What is a Battery?
People often use a common set of terms when talking about a battery's voltage, capacity, current sourcing capability and so on.
A cell refers to a single anode and cathode separated by electrolyte used to produce a voltage and current. A battery can be made up of one or more cells. A single AA battery, for example, is one cell. Car batteries contain six cells at 2.1 V each.
Primary cells contain chemistry that cannot be reversed. As a result, the battery must be thrown away after it is dead.
Secondary cells can be recharged and have their chemistry reverted back to their original state. Otherwise known as "rechargeable batteries," these cells can be used many times.
The nominal voltage of a battery is the voltage stated by the manufacturer.
For example, alkaline AA batteries are listed as having 1.5 V. This article from Mad Scientist Hut shows their tested alkaline batteries start at about 1.55 V and then slowly lose voltage as they are discharged. In this example, "1.5 V" nominal voltage refers to the maximum or starting voltage of the battery.
This Storm battery pack for quadcopters shows the discharge curve for their LiPo cells starting at around 4.2 V and dropping to around 2.8 V as it discharges. The nominal voltage listed for most lithium-ion and LiPo cells is 3.7 V. In this case, "3.7 V" nominal voltage refers to the average voltage of the battery over its discharge cycle.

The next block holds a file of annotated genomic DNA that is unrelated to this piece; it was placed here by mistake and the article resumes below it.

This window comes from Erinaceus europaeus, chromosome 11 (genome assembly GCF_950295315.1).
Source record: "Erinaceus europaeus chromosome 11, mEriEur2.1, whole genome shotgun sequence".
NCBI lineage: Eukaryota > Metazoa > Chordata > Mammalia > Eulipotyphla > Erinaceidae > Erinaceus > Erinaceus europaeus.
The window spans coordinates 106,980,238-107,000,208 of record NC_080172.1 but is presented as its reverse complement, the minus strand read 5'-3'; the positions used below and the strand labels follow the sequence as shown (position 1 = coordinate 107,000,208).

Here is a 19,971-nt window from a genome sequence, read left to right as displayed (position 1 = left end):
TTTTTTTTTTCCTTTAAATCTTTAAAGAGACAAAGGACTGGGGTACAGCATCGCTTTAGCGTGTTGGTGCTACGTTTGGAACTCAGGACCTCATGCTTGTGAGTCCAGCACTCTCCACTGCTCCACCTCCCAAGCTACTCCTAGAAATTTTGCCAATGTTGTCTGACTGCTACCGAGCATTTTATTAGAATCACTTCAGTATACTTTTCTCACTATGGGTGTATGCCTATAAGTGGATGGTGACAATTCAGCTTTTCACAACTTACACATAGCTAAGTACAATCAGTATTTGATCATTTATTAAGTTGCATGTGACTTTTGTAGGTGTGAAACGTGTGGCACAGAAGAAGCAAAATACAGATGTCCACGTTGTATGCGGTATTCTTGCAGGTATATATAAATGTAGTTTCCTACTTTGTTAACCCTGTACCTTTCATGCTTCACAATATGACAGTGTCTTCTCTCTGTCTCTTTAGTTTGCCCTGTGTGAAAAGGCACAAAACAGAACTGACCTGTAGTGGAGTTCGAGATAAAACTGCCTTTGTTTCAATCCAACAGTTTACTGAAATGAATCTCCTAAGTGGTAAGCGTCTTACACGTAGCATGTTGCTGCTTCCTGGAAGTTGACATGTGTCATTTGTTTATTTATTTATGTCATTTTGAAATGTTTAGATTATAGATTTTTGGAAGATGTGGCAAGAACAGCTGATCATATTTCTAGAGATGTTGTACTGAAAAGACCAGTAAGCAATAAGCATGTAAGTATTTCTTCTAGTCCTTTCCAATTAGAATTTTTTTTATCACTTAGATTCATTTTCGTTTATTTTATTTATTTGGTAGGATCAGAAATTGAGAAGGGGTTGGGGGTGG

A battery's capacity is a measure of the amount of electric charge it can deliver at a specific voltage. Most batteries are rated in amp hours (Ah) or milliamp hours (mAh).
Most battery discharge graphs show the battery's voltage as a function of capacity, such as these AA battery tests by PowerStream. To figure out if a battery has enough capacity to power your circuit, find the lowest acceptable voltage and find the associated mAh or Ah rating.
Many batteries, especially powerful lithium-ion batteries, express discharge current as "C-Rate" in order to more clearly define battery attributes. C-Rate is the rate of discharge relative to the battery's maximum capacity.
1C is the amount of current required to discharge the battery in 1 hour. For example, a 400 mAh battery supplying 1C of current would be supplying 400 mA. 5C for the same battery would be 2 A.
Most batteries lose capacity at higher current draws. For example, this product info graph from Chargery shows that their LiPo cell has less mAh at higher C-Rates.
MIT has a fantastic guide to battery specifications and terminology that goes much further that this overview.